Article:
Compulsive hoarding is a serious chronic psychological condition where a person acquires more and more new “stuff” without getting rid of enough old stuff. This results in a massive overflow of things that take over the person’s living space and creates a health and safety hazard and economic and relational distress. The severity can be such that their home may become uninhabitable or even condemned by local authorities.
Some hoarders may have insight into their problem. They can recognize that their home is a disaster-area, but feel overwhelmed at the prospect of cleaning and organizing such an out-of-control environment. Other people with compulsive hoarding are in denial about the severity of the problem and feel oppressed by people who attempt to push them to change what they see as a desirable behavior.
There has been relatively little research into hoarding and, unfortunately, it is a poorly understood problem with treatments that are challenging for the hoarder to undergo and have a high failure rate. That’s the bad news.
The good news is that researchers are beginning to focus on hoarding, and treatments are being developed that are designed to lessen the problem of hoarding. Additionally, with several television shows currently in production that focus on hoarding, more public and clinical awareness is being generated. It is reasonable to expect that new and better treatments are on the horizon.
A recent study by Dr. David Tolin and colleagues indicated that hoarding starts early for most people (average age 11-15) and carries on with mild symptoms until mid-adulthood when the severity increases significantly. Most people in the study of 751 hoarders reported that over time their hoarding had continued. Only less than one-percent reported that their symptoms had improved. The study also found that the majority of people who hoard have had traumatic life events to a greater degree than most people.
Doctors Gail Steketee and Randy Frost are hoarding authorities and have come up with a model that is useful in understanding this confusing disorder. They state that there are certain factors that make one vulnerable to becoming a hoarder (aside from genetics). This includes basic information processing problems such as having a difficult time paying attention to details, making decisions, and categorizing and organizing. Add on top of this a history of either family hoarding or a parent being overly neat (perhaps throwing away cherished toys). Perhaps they grew up deprived (e.g. depression-era) or lost possessions in a fire or burglary.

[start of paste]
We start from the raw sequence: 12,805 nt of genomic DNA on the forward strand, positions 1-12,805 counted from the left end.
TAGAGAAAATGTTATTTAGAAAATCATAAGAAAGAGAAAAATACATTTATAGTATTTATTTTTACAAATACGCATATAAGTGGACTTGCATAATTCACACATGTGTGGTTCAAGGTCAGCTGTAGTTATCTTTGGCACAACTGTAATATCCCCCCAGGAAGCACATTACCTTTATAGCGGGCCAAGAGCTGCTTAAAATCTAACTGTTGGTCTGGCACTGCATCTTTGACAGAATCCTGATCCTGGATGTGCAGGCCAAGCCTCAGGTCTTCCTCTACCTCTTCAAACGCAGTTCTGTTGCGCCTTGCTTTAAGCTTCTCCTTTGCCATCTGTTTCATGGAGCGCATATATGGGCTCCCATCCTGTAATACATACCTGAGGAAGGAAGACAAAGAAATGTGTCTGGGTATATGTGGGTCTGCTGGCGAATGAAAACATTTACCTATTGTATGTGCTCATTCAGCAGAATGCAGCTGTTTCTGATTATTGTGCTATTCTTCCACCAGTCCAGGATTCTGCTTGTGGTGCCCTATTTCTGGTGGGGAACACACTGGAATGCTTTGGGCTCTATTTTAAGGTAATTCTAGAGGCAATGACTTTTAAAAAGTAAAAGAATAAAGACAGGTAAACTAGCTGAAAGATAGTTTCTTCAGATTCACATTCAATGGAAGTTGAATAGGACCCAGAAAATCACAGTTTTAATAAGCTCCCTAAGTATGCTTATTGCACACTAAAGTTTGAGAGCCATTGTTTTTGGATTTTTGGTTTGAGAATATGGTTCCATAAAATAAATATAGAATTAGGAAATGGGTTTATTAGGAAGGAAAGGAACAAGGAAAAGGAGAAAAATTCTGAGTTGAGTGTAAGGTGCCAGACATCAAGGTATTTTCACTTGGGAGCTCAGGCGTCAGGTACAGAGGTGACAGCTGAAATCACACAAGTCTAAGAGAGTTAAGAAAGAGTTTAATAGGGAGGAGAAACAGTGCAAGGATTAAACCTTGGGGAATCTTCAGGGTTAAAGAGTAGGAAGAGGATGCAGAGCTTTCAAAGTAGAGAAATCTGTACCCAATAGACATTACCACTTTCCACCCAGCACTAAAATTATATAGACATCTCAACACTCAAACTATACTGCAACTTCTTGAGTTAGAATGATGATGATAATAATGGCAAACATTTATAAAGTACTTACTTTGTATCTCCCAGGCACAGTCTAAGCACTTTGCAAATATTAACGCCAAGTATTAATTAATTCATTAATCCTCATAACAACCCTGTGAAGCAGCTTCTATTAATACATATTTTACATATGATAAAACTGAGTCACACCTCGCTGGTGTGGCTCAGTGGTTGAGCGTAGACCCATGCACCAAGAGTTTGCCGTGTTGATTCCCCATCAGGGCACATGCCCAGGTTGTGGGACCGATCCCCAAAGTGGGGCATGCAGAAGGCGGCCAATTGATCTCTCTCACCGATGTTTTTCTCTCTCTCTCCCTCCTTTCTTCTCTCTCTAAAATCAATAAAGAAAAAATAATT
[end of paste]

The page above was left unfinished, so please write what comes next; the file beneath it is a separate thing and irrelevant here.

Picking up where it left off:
These factors, they theorize, leads to specific automatic thoughts and beliefs (“need to keep things just in case…need to have this information close-by…it’s bad to be wasteful…”) that lead to strong emotions of fear or guilt at the prospect of disposing of things they believe they truly need. These strong emotions, obviously, feel bad so they respond by acquiring more things (which trigger very positive feelings) and they avoid discarding current things (which allows them to decrease the negative emotions that discarding items would bring up).
Bottom-line is that in their pursuit of avoiding negative emotions they stay trapped!
So how does treatment proceed?
Well, the rookie mistake that typically happens is that a family member or a friend, seeing the apparent absurdity of keeping things that (to them) seem worthless, goes in and begins to throw things away themselves. Once discovered by the hoarder, fury is unleashed and the relationship is damaged. To the family member or friend, they had simply thrown away an old newspaper from two years ago, but to the hoarder they have thrown away a valuable and irreplaceable treasure.
The way that professional treatment works is this:
- Assess the situation.
- Provide information to the hoarder about what hoarding is, what the consequences can be, and how hoarding is maintained and how it can improve.
- Bolstering motivation is key. If the hoarder does not have sufficient motivation to change, then treatment will fail.
- They are given a temporary moratorium on acquiring new items and at the same time are taken on “non-acquiring shopping trips” where they are exposed to their strong desire to purchase something and are helped to see that they can leave the store and their urge will eventually subside.
- Sometimes in conjunction with a professional organizer, the hoarder is guided through the process of sorting objects into KEEP, TRASH, RECYCLE, and SELL, DONATE, or GIVE AWAY boxes and are encouraged to follow-through with regular sorting sessions. The hoarder is helped to reason-through their decisions for each item so that they learn tools for sorting and coping skills for dealing with challenging feelings that arise.
- They are encouraged to plan out how each space will be utilized and to maintain their cleared spaces.
Hoarding is a challenging psychological condition to overcome, but with motivation and hard work it is possible to live a much less clutter-filled life.
Eric Goodman, Ph.D.
Steketee, G. & Frost, R. Compulsive Hoarding and Acquiring: Therapist’s Guide. New York: Oxford University Press; 2007.
Tolin, D., Meunier, S., Frost, R., & Steketee, G. Course of compulsive hoarding and its relationship to life events. Depression and Anxiety 2010; 27: 829-838.